What is a landslide?

by Andrew Lees, on 09-Sep-2021 04:39:48

A landslide is the movement of a mass of earth, rock or debris down a slope, under the force of gravity: the self-weight of the material wanting to fall down. A landslide can take the form of material falls, topples, sliding, spreading or flows (mudflows or waste flows).

Types of landslides

Landslides are not uncommon, occurring in all regions, across the globe, with varying degrees of severity. Many are minor slope failures with minimal consequences and even local people may be unaware of the incident. At the other end of the scale are humanitarian disasters involving catastrophic loss of life and destruction, and in between are a variety of landslide types, including both minor and major failures, resulting in differing degrees of damage to buildings, property, business and the population. A clear example of this is in the video where the landslide led to a house being condemned. Landslides are usually a result of a combination of factors and can sometimes – though sadly not always – be anticipated and thus avoided, by preventative engineering work.

What causes a landslide? 

Different soil types can support different slope angles. The maximum stable face angle depends upon the internal strength of the soil and the forces acting on it. Some slopes that have been stable for many years can suddenly fail due to a trigger mechanism such as a change in soil strength or surcharge loading. In general, there are three key factors which can lead to a landslide: weight, angle and strength.

Water plays a part in many cases and is actually the most common cause of a trigger mechanism. It increases the loading due to hydrostatic pressure while at the same time weakening the soil. An increase in water can originate from natural causes, burst water mains, and other human related activities.

Another key factor is geometry. Erosion or excavation can both increase the effective slope angle, causing a slope to become too steep to stand.

A slope’s strength can be impacted by the removal of vegetation, weathering – where a material’s strength is reduced due to freeze thaw cycles and mineralogical changes – and water, as mentioned above. 

Preventing a landslide

The easiest way to prevent a landslide is to avoid building in areas that are – or might become – prone to landslides: but this is not always an option. In such cases, there are measures that can be taken to reduce the potential for a landslide, where an assessment has shown that conditions for a landslide exist.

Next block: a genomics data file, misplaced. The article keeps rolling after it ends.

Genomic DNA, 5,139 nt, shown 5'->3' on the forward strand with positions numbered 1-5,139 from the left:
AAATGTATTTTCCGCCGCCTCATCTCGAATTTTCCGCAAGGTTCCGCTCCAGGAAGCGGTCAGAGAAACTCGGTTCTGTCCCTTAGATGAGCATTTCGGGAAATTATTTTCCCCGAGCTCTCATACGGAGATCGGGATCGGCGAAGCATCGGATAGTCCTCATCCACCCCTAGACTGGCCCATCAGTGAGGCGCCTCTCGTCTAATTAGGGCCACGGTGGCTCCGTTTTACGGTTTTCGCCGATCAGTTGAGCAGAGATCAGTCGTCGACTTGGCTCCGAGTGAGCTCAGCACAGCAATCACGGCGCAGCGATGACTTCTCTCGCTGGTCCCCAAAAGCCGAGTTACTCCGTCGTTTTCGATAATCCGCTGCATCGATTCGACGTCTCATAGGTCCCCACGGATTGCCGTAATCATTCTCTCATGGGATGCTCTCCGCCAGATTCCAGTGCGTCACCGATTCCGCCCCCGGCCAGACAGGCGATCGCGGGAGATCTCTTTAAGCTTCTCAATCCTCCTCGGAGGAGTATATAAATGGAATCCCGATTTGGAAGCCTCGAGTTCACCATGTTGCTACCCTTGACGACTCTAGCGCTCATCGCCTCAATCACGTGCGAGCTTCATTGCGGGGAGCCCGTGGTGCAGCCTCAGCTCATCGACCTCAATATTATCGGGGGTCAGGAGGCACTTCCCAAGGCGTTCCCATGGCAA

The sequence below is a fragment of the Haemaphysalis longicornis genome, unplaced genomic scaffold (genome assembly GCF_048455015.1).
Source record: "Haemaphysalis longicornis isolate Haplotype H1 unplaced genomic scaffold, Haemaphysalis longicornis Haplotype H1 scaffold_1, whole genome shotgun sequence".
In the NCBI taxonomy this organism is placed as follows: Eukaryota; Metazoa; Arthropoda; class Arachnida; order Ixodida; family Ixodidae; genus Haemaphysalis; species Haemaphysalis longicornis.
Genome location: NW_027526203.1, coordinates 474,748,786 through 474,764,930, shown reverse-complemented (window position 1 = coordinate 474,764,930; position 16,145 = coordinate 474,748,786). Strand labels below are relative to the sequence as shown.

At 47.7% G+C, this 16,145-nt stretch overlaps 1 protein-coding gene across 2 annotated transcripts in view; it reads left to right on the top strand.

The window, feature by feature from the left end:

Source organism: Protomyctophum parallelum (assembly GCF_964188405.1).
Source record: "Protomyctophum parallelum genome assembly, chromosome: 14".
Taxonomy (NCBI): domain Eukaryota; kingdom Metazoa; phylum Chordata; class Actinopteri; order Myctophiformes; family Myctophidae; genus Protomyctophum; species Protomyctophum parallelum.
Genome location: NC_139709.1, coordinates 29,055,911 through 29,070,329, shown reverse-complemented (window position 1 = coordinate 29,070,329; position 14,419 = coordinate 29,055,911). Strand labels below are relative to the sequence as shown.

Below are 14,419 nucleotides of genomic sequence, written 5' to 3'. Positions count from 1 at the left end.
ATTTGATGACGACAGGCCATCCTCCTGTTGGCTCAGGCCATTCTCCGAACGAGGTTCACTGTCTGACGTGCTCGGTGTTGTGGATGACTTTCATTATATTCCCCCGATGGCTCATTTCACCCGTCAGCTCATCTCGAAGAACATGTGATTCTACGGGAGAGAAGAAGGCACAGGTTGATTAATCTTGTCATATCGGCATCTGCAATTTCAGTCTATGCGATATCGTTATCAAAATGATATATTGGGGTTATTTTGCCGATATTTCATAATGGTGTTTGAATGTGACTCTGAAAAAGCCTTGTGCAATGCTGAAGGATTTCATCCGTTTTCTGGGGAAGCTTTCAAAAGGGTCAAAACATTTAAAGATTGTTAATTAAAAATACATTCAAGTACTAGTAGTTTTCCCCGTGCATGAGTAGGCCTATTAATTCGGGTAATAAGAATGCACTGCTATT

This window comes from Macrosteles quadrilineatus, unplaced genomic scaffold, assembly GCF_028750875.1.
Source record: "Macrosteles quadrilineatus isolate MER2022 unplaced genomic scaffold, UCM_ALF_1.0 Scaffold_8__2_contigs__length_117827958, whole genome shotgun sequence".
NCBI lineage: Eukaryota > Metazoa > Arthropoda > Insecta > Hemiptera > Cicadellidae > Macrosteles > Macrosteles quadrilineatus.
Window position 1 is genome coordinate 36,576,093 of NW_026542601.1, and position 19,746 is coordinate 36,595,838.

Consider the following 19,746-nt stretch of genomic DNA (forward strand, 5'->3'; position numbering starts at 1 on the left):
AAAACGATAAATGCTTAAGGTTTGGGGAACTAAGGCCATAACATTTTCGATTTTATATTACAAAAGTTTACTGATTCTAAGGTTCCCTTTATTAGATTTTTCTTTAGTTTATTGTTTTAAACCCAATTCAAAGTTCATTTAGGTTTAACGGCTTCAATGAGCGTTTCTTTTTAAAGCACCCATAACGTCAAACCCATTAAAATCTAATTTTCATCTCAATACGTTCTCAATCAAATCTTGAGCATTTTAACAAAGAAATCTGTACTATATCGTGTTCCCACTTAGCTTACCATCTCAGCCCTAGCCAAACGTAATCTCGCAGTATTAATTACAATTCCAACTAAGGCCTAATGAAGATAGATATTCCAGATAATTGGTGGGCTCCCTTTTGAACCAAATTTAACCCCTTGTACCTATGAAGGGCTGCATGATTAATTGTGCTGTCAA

Surface drainage can be installed to re-route surface water away from a slope, thus reducing the likelihood of the soil being weakened. In high rainfall areas, erosion protection – both at the toe and on the surface – can be very effective, positively impacting the maintenance of the angle of the slope. An alternative option is almost the opposite of this, where removing material from the top of the slope or adding a toe berm, can reduce the effective slope angle and loading, thus increasing the factor of safety.

Ultimately, the only way to increase the strength and stability of some slopes is by major engineering works. Several options are available including soil nailing and earth retaining structures.

Construction of Steep Slopes - That are safe

Sometimes it is desirable to construct earth slopes or embankments with steep faces, which reduces land take and is lower in cost than constructing vertical retaining walls. The steep slope can be made stable by the inclusion of soil reinforcement in the form of high strength geogrids. Tensar have developed systems for the design and construction of reinforced soil slopes up to 70° face angle: TensarTech Natural Green and TensarTech GreenSlope.


Repair of Failed Slopes

Slope failures affecting infrastructure are not uncommon, as road and rail embankments can slide, and steep faced cuttings in soil and rock can fail. Where slides occur in embankments or soil cuttings, the failed material is often removed from site and replaced with a material that has greater strength – usually quarried rock or aggregate. This is expensive and disruptive, and clearly not ideal.


An alternative approach, first introduced in the 1980’s, involves re-use of the failed soil material but with the inclusion of soil reinforcement in the form of Tensar geogrids. This solution has been widely used across the globe for reinstatement of failed slopes in highways, rail and other infrastructure works, both in urban and rural areas. The TensarTech Slope Repair System includes design advice and support from Tensar’s experienced design team.

Got a burning question about geotechnical engineering? 

Why not drop us a line at academy@tensar.co.uk and the answer to your question may feature in a future episode of Ground Coffee!

Topics:subgrade stabilisation